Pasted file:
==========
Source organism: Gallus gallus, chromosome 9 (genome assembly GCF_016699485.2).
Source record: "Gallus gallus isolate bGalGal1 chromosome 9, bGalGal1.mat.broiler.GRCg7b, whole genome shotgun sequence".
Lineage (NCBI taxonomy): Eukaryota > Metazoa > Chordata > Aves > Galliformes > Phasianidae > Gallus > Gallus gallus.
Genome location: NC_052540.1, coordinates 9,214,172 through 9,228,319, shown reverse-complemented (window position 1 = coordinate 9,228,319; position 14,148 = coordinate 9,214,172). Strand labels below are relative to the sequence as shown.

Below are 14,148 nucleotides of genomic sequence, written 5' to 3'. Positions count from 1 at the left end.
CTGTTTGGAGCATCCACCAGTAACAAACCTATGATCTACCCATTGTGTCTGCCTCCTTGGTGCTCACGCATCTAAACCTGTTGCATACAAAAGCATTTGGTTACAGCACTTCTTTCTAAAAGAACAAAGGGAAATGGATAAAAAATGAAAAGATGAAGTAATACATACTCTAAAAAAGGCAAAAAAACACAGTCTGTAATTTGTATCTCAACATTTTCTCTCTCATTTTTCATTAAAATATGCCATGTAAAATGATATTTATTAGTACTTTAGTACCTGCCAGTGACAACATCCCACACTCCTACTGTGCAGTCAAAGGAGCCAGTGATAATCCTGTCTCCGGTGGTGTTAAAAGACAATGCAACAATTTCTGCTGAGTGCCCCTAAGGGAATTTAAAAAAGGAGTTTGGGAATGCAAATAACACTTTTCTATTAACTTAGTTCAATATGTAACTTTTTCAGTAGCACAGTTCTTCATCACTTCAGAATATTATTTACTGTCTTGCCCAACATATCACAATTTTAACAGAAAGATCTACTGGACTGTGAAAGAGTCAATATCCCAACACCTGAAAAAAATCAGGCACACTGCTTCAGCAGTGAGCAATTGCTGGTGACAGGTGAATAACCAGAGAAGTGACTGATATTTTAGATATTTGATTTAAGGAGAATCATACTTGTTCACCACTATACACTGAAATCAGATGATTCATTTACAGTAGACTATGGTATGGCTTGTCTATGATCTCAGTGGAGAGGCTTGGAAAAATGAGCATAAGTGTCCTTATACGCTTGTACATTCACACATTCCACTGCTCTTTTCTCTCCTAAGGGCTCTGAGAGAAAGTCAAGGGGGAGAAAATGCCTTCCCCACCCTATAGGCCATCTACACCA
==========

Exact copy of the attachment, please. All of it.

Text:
Source organism: Gallus gallus, chromosome 9 (genome assembly GCF_016699485.2).
Source record: "Gallus gallus isolate bGalGal1 chromosome 9, bGalGal1.mat.broiler.GRCg7b, whole genome shotgun sequence".
Lineage (NCBI taxonomy): Eukaryota > Metazoa > Chordata > Aves > Galliformes > Phasianidae > Gallus > Gallus gallus.
Genome location: NC_052540.1, coordinates 9,214,172 through 9,228,319, shown reverse-complemented (window position 1 = coordinate 9,228,319; position 14,148 = coordinate 9,214,172). Strand labels below are relative to the sequence as shown.

Below are 14,148 nucleotides of genomic sequence, written 5' to 3'. Positions count from 1 at the left end.
CTGTTTGGAGCATCCACCAGTAACAAACCTATGATCTACCCATTGTGTCTGCCTCCTTGGTGCTCACGCATCTAAACCTGTTGCATACAAAAGCATTTGGTTACAGCACTTCTTTCTAAAAGAACAAAGGGAAATGGATAAAAAATGAAAAGATGAAGTAATACATACTCTAAAAAAGGCAAAAAAACACAGTCTGTAATTTGTATCTCAACATTTTCTCTCTCATTTTTCATTAAAATATGCCATGTAAAATGATATTTATTAGTACTTTAGTACCTGCCAGTGACAACATCCCACACTCCTACTGTGCAGTCAAAGGAGCCAGTGATAATCCTGTCTCCGGTGGTGTTAAAAGACAATGCAACAATTTCTGCTGAGTGCCCCTAAGGGAATTTAAAAAAGGAGTTTGGGAATGCAAATAACACTTTTCTATTAACTTAGTTCAATATGTAACTTTTTCAGTAGCACAGTTCTTCATCACTTCAGAATATTATTTACTGTCTTGCCCAACATATCACAATTTTAACAGAAAGATCTACTGGACTGTGAAAGAGTCAATATCCCAACACCTGAAAAAAATCAGGCACACTGCTTCAGCAGTGAGCAATTGCTGGTGACAGGTGAATAACCAGAGAAGTGACTGATATTTTAGATATTTGATTTAAGGAGAATCATACTTGTTCACCACTATACACTGAAATCAGATGATTCATTTACAGTAGACTATGGTATGGCTTGTCTATGATCTCAGTGGAGAGGCTTGGAAAAATGAGCATAAGTGTCCTTATACGCTTGTACATTCACACATTCCACTGCTCTTTTCTCTCCTAAGGGCTCTGAGAGAAAGTCAAGGGGGAGAAAATGCCTTCCCCACCCTATAGGCCATCTACACCA